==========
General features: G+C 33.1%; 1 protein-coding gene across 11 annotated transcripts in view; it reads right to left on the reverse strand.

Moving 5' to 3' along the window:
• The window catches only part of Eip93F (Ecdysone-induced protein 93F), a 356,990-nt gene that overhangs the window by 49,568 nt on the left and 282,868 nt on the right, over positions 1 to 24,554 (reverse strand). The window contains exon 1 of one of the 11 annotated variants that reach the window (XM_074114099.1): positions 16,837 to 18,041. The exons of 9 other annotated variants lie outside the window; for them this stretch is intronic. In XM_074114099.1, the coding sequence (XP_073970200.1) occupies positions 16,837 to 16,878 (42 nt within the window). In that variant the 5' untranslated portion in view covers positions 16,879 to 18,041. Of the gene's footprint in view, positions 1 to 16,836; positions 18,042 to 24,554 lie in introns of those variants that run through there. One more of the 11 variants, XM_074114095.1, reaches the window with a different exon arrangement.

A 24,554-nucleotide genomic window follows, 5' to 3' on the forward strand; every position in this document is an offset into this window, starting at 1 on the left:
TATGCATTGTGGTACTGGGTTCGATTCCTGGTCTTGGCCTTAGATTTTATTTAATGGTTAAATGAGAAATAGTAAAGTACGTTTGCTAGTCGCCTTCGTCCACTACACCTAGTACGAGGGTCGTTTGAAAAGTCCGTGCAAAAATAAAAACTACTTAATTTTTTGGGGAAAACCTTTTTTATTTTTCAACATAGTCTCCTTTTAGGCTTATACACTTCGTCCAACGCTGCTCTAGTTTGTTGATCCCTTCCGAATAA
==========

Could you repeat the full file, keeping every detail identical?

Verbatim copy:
General features: G+C 33.1%; 1 protein-coding gene across 11 annotated transcripts in view; it reads right to left on the reverse strand.

Moving 5' to 3' along the window:
• The window catches only part of Eip93F (Ecdysone-induced protein 93F), a 356,990-nt gene that overhangs the window by 49,568 nt on the left and 282,868 nt on the right, over positions 1 to 24,554 (reverse strand). The window contains exon 1 of one of the 11 annotated variants that reach the window (XM_074114099.1): positions 16,837 to 18,041. The exons of 9 other annotated variants lie outside the window; for them this stretch is intronic. In XM_074114099.1, the coding sequence (XP_073970200.1) occupies positions 16,837 to 16,878 (42 nt within the window). In that variant the 5' untranslated portion in view covers positions 16,879 to 18,041. Of the gene's footprint in view, positions 1 to 16,836; positions 18,042 to 24,554 lie in introns of those variants that run through there. One more of the 11 variants, XM_074114095.1, reaches the window with a different exon arrangement.

A 24,554-nucleotide genomic window follows, 5' to 3' on the forward strand; every position in this document is an offset into this window, starting at 1 on the left:
TATGCATTGTGGTACTGGGTTCGATTCCTGGTCTTGGCCTTAGATTTTATTTAATGGTTAAATGAGAAATAGTAAAGTACGTTTGCTAGTCGCCTTCGTCCACTACACCTAGTACGAGGGTCGTTTGAAAAGTCCGTGCAAAAATAAAAACTACTTAATTTTTTGGGGAAAACCTTTTTTATTTTTCAACATAGTCTCCTTTTAGGCTTATACACTTCGTCCAACGCTGCTCTAGTTTGTTGATCCCTTCCGAATAA